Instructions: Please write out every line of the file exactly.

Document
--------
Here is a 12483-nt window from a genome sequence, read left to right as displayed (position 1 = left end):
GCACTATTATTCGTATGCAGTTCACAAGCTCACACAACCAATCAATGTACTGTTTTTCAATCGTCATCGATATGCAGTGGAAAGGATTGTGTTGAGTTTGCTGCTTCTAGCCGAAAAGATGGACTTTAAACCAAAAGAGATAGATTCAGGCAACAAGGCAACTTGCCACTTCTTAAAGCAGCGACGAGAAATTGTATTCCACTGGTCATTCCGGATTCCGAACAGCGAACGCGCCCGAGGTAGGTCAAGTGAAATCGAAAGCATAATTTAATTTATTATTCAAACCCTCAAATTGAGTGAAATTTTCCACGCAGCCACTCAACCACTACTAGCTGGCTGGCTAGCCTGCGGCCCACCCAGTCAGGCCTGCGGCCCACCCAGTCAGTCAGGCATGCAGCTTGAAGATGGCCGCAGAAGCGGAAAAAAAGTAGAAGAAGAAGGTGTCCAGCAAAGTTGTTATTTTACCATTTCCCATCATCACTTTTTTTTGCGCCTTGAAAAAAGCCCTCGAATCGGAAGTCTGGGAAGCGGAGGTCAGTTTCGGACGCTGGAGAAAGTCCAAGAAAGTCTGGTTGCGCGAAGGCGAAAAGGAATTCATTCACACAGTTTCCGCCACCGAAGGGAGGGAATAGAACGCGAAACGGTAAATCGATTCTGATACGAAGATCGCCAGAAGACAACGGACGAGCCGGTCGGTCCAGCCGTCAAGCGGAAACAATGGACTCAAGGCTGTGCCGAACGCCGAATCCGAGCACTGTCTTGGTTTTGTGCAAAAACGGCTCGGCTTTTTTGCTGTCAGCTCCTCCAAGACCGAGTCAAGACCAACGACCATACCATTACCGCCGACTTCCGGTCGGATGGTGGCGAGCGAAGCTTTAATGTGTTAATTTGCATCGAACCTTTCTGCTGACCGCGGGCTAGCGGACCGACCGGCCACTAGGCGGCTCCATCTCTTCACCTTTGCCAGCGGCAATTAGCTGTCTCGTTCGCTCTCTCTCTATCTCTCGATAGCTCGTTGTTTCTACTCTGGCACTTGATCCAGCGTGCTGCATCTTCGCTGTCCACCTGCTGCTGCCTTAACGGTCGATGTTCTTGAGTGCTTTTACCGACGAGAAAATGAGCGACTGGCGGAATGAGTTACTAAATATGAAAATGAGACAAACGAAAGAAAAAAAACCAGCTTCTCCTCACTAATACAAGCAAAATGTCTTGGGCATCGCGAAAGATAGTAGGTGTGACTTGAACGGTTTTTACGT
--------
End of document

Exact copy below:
Here is a 12483-nt window from a genome sequence, read left to right as displayed (position 1 = left end):
GCACTATTATTCGTATGCAGTTCACAAGCTCACACAACCAATCAATGTACTGTTTTTCAATCGTCATCGATATGCAGTGGAAAGGATTGTGTTGAGTTTGCTGCTTCTAGCCGAAAAGATGGACTTTAAACCAAAAGAGATAGATTCAGGCAACAAGGCAACTTGCCACTTCTTAAAGCAGCGACGAGAAATTGTATTCCACTGGTCATTCCGGATTCCGAACAGCGAACGCGCCCGAGGTAGGTCAAGTGAAATCGAAAGCATAATTTAATTTATTATTCAAACCCTCAAATTGAGTGAAATTTTCCACGCAGCCACTCAACCACTACTAGCTGGCTGGCTAGCCTGCGGCCCACCCAGTCAGGCCTGCGGCCCACCCAGTCAGTCAGGCATGCAGCTTGAAGATGGCCGCAGAAGCGGAAAAAAAGTAGAAGAAGAAGGTGTCCAGCAAAGTTGTTATTTTACCATTTCCCATCATCACTTTTTTTTGCGCCTTGAAAAAAGCCCTCGAATCGGAAGTCTGGGAAGCGGAGGTCAGTTTCGGACGCTGGAGAAAGTCCAAGAAAGTCTGGTTGCGCGAAGGCGAAAAGGAATTCATTCACACAGTTTCCGCCACCGAAGGGAGGGAATAGAACGCGAAACGGTAAATCGATTCTGATACGAAGATCGCCAGAAGACAACGGACGAGCCGGTCGGTCCAGCCGTCAAGCGGAAACAATGGACTCAAGGCTGTGCCGAACGCCGAATCCGAGCACTGTCTTGGTTTTGTGCAAAAACGGCTCGGCTTTTTTGCTGTCAGCTCCTCCAAGACCGAGTCAAGACCAACGACCATACCATTACCGCCGACTTCCGGTCGGATGGTGGCGAGCGAAGCTTTAATGTGTTAATTTGCATCGAACCTTTCTGCTGACCGCGGGCTAGCGGACCGACCGGCCACTAGGCGGCTCCATCTCTTCACCTTTGCCAGCGGCAATTAGCTGTCTCGTTCGCTCTCTCTCTATCTCTCGATAGCTCGTTGTTTCTACTCTGGCACTTGATCCAGCGTGCTGCATCTTCGCTGTCCACCTGCTGCTGCCTTAACGGTCGATGTTCTTGAGTGCTTTTACCGACGAGAAAATGAGCGACTGGCGGAATGAGTTACTAAATATGAAAATGAGACAAACGAAAGAAAAAAAACCAGCTTCTCCTCACTAATACAAGCAAAATGTCTTGGGCATCGCGAAAGATAGTAGGTGTGACTTGAACGGTTTTTACGT